Igbo socio-cultural organisation, the Ohanaeze Ndigbo, and the pan-Yoruba socio-political body, Afenifere, have faulted the position of President Muhammadu Buhari on the unity of Nigeria.
The two Southern Nigerian organisations said on Wednesday, July 6, 2016 that the president was mistaken and that the unity of the country was open for negotiation.
The president, while speaking with Vice President Yemi Osinbajo who paid him a Sallah homage at the Aso Rock Villa, Abuja, rehashed a 1960s civil war quote by former military ruler, General Yakubu Gowon’s saying that “the task of keeping Nigeria as one united entity is a task that must be done”.
Reacting to the president’s position on the matter of negotiating the country’s unity, Afenifere’s national publicity secretary, Yinka Odumakin said that Buhari might not be reading the mode of the nation correctly saying that Nigeria is more divided under Buhari that it was before.
He said that the president is like a “bird which buries its head in the sand and believes that because it is not seeing anybody, that it has become invisible”.
“I think the president is a sincere man but he may not be reading the mood correctly. The country is divided under him than before Amalgamation and armed dialogue are going on all around us over the unity of Nigeria which many sections perceive has treated them unfairly,” Odumakin told Punch.
“To continue to insist that the unity is not negotiable is aping that bird which buries its head in the sand and believes, because it is seeing nobody, it has become invisible too.”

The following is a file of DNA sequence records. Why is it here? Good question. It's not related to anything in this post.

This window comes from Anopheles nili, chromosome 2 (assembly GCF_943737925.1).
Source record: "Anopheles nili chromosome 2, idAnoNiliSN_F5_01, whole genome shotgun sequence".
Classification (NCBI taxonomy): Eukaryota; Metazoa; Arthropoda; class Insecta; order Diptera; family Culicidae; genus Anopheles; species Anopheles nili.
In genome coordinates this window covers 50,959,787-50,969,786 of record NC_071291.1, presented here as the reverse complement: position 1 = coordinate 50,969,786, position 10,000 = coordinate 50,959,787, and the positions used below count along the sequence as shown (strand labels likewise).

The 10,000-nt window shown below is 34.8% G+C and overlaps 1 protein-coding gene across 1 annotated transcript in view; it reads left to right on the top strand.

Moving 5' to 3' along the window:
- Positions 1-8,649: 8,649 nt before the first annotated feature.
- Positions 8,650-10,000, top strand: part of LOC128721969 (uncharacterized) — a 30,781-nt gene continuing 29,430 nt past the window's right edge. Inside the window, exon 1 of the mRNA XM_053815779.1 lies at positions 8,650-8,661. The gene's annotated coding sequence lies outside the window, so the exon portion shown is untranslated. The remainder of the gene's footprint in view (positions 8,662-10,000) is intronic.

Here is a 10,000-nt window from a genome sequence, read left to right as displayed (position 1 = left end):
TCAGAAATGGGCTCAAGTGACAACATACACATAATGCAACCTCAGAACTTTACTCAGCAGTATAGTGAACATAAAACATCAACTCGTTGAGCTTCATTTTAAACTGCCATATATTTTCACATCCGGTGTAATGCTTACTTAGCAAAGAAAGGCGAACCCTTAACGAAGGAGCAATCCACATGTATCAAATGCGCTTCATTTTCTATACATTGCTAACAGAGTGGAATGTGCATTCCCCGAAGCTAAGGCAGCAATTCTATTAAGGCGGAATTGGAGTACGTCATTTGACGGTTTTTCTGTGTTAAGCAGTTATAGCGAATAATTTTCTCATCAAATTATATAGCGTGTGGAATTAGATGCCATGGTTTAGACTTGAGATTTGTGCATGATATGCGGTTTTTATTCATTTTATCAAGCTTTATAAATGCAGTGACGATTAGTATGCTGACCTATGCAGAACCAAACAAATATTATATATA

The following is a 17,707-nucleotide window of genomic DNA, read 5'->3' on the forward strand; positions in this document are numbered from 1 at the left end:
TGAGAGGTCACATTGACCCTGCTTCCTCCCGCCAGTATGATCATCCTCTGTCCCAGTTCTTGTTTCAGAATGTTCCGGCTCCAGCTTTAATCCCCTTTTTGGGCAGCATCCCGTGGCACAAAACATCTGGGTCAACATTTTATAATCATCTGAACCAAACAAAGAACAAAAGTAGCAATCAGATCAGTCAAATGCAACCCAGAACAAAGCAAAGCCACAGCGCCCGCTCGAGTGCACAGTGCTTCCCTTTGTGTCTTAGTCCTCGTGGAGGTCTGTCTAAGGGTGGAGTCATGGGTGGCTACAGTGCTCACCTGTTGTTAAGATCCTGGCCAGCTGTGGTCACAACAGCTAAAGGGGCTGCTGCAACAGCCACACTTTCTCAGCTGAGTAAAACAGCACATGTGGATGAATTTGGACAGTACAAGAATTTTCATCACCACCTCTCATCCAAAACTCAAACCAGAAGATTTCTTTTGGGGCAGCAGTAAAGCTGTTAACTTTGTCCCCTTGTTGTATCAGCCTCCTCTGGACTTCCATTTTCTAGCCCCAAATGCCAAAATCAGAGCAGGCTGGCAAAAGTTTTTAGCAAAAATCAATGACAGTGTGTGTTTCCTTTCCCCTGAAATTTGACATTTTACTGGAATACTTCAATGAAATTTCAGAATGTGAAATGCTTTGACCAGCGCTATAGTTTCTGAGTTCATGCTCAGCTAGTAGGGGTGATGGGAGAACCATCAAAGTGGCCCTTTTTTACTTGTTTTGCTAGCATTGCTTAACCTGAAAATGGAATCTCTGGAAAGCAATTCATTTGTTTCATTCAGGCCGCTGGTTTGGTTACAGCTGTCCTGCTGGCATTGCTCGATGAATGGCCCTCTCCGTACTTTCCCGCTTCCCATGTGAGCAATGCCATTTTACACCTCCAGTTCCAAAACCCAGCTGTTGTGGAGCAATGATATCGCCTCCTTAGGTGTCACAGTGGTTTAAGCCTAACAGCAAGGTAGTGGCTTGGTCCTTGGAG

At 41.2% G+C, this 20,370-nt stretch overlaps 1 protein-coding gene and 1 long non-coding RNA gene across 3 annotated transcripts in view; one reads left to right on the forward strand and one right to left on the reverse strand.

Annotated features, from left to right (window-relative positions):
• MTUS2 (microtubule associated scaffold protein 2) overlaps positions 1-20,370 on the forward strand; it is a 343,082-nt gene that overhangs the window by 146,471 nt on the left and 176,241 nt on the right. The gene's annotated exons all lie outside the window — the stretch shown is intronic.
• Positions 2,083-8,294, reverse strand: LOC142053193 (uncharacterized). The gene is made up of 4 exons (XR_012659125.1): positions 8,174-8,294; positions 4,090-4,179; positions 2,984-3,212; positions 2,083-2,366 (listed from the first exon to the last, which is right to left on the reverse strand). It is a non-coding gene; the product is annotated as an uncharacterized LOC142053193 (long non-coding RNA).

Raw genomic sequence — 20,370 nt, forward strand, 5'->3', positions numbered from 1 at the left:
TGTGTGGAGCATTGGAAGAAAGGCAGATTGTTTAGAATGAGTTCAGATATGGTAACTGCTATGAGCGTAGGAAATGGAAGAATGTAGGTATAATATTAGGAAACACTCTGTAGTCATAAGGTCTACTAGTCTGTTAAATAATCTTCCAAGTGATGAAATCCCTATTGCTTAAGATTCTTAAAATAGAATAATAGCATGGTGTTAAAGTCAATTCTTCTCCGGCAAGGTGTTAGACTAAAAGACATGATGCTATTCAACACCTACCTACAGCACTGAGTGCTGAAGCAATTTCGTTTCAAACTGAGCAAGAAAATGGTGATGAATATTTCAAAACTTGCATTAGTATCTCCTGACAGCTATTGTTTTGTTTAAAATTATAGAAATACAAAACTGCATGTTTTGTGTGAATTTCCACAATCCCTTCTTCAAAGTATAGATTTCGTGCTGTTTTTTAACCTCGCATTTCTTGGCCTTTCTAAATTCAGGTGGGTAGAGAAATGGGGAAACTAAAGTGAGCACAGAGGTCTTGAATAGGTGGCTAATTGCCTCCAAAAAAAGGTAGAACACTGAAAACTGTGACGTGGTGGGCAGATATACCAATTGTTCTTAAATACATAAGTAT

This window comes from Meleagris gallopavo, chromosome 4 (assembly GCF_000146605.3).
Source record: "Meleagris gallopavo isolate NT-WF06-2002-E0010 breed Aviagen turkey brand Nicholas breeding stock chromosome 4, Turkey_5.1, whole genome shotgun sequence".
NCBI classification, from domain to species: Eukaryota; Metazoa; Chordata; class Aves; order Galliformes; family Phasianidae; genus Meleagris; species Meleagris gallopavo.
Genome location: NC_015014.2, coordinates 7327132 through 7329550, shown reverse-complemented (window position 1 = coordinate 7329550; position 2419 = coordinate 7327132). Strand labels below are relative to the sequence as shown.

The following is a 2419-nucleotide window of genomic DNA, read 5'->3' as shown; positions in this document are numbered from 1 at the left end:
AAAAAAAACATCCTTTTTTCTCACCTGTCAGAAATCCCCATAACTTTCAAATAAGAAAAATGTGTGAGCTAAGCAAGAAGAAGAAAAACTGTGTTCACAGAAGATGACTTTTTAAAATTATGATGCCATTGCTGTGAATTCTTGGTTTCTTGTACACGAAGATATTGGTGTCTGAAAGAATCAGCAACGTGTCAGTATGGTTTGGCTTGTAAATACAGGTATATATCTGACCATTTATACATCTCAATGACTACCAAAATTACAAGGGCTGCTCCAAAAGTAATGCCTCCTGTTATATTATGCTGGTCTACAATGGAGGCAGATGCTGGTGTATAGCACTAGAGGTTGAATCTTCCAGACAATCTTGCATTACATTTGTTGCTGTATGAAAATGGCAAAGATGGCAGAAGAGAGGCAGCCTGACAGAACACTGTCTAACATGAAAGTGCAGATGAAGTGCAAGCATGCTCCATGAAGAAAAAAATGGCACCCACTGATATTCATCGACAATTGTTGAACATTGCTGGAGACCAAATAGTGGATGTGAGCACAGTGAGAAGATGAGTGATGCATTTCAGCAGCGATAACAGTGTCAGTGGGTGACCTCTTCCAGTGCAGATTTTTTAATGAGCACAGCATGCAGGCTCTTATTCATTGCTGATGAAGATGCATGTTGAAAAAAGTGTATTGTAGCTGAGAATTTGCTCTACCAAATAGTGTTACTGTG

Okechukwu Isiguzoro, the president of Ohanaeze Youth Council, insisted that the unity of Nigeria was negotiable. He maintained that the current structure of Nigeria has not favoured all parts of the country and insisted that the structure favoured those who are insisting that things should not change.
Mazi Isiguzoro proposed that the unity of Nigeria should be subjected to periodic review. He reminded President Buhari that his organisation had canvassed for restructuring Nigeria at the 2014 National Confab.
“We, Ohanaeze Ndigbo, believe that Nigeria’s unity is negotiable. The principles and structures on the co-existence of the various nationalities that make up the country should be reviewed periodically,” Isiguzoro said.
“At the moment, the structure that is in place is not in favour of everybody.Those that it is favouring are the ones who want the status quo to be maintained, but those it has not favoured, like the Igbo, are open to a negotiation of the country’s unity.
“The Igbo demanded restructuring at the last constitutional conference and we are still holding on to that demand. We believe Nigeria’s unity should be subject to periodic review.”